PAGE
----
A spokesperson for U.S. Customs and Border Protection said the agency has intercepted thousands of packages of fake cards from China that “we basically stopped keeping track, because there were so many.”
Thousands of online sellers are claiming to offer near-perfect copies of the cards at prices that have risen sharply in recent weeks, with some now selling a single card for hundreds of dollars. While it’s unclear how many cards successfully make it to people who try to buy them, the federal government is intercepting reams of them.
The FBI warned in March that buying, creating or selling fake vaccination cards are illegal, and the agency has made at least one high-profile arrest of a Chicago pharmacist who was allegedly selling them on eBay. All major American social media and commerce sites, including Etsy, Facebook, Amazon and Twitter, have banned the sale of the cards.
Almost all the seized packages came from Shenzhen, China, the spokesperson said.
Real versions of the cards, created by the Centers for Disease Control and Prevention to help people keep track of their shots, are free for whoever is vaccinated, which is also free. But since the U.S. doesn’t have a deliberate national system to validate who’s been vaccinated and only a handful of states have rolled out digital verification, the cards have inadvertently become one of the best ways to show evidence that someone’s been vaccinated.
But users offering cards for sale are rampant on the messaging app Telegram, headquartered in the United Arab Emirates, and which rarely moderates user content. While Telegram is still sparsely used in the U.S., it’s become more popular in the past year, especially with the far right. In January, its founder, Pavel Durov, announced the app had reached half a billion active users worldwide.
Researchers at the cybersecurity company Check Point have identified around 10,000 Telegram users claiming to sell fake vaccination cards, Brian Linder, the company’s emerging threat expert, said.
After President Joe Biden signed two executive orders last Thursday that drastically increased the number of Americans who would have to get vaccinated to stay employed, the cost of black market fake cards roughly doubled from $100 to $200, Linder said. Sellers almost always ask for payment in bitcoin and often request specific personal information that wouldn’t be necessary to mail a blank fake vaccination card, he added.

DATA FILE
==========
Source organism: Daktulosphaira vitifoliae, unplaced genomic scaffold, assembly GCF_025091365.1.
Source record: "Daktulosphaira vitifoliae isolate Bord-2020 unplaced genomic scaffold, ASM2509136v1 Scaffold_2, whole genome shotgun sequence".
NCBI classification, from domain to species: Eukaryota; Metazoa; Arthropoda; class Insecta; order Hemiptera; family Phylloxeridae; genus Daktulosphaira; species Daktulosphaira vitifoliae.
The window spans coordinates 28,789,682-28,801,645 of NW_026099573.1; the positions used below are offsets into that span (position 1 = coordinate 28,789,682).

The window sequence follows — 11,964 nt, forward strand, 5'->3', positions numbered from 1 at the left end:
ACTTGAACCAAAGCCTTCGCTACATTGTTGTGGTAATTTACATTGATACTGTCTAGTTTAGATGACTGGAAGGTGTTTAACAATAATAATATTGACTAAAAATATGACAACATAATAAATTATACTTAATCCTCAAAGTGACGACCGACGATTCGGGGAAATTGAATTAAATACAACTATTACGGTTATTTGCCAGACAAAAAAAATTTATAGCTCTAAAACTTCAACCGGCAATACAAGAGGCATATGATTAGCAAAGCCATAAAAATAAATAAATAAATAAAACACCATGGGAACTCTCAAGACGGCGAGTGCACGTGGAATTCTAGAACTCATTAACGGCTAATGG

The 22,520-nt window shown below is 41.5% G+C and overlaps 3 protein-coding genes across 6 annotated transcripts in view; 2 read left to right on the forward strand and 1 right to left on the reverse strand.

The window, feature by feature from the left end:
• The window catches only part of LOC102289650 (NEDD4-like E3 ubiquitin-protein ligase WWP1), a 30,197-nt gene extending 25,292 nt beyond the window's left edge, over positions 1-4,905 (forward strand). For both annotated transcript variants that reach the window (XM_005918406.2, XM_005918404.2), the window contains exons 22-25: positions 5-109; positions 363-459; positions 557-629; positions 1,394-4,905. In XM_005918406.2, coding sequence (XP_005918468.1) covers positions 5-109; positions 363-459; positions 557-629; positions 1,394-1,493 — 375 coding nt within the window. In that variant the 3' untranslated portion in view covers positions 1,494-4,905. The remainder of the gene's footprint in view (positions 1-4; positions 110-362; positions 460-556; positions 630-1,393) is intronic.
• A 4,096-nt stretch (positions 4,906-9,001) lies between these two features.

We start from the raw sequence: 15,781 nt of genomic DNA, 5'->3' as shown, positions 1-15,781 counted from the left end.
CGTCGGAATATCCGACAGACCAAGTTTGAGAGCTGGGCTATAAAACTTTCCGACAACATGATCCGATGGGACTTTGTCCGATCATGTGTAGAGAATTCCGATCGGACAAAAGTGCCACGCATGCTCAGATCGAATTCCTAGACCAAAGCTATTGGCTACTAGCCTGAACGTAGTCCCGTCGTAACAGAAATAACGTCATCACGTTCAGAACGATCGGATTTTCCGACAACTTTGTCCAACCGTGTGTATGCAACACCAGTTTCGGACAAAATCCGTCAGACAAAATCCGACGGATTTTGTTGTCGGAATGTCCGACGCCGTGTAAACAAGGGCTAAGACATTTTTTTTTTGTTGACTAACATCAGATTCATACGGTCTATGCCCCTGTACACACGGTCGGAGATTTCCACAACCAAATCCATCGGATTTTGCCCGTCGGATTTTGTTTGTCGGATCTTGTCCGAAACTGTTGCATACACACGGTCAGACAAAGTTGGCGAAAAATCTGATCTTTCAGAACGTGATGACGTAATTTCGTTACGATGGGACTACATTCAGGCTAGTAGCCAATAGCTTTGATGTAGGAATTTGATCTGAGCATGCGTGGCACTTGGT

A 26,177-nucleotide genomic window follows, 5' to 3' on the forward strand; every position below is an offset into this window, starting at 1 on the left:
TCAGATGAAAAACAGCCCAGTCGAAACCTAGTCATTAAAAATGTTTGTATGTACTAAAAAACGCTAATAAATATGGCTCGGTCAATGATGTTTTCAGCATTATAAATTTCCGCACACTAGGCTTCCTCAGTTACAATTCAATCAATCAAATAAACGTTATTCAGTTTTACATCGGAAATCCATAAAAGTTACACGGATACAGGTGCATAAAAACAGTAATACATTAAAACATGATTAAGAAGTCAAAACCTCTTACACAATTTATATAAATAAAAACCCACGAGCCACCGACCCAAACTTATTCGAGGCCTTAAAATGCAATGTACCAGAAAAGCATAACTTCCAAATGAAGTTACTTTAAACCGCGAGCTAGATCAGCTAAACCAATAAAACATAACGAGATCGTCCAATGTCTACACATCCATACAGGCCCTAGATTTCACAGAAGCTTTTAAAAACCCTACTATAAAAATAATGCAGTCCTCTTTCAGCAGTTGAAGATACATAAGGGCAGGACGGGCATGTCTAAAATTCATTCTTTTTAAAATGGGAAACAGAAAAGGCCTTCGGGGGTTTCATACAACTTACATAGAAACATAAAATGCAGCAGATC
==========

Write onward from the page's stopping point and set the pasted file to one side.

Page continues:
“What people don’t realize of course is, God only knows where their identity and their financial information are ending up,” Linder said. Representatives for Telegram didn’t respond to a request for comment.
Three self-proclaimed vaccination card sellers, contacted by NBC News on Telegram, said that they demanded bitcoin payment for cards. Each asked for more personal information than would be necessary to mail a blank card, like date of birth and telephone number, making a verity of claims. about why they needed such information to “register” a buyer’s information. One said the information would be sent to a doctor, while another said it would go to the CDC. None of the three were willing to explain what such registration actually meant. While it’s unclear how many sellers on Telegram actually send the fake cards, Customs and Border Protection has intercepted “thousands” of them in recent months, a spokesperson said in an emailed statement.
“Unvaccinated individuals who use fraudulent vaccine cards put themselves, their loved ones, and their fellow Americans at risk of contracting COVID-19,” the spokesperson said. “Additionally, the unauthorized use of an official government agency’s seal (such as that of the Department of Health and Human Services or the Centers for Disease Control and Prevention) is a federal crime, and may be punishable under Title 18 United States Code.”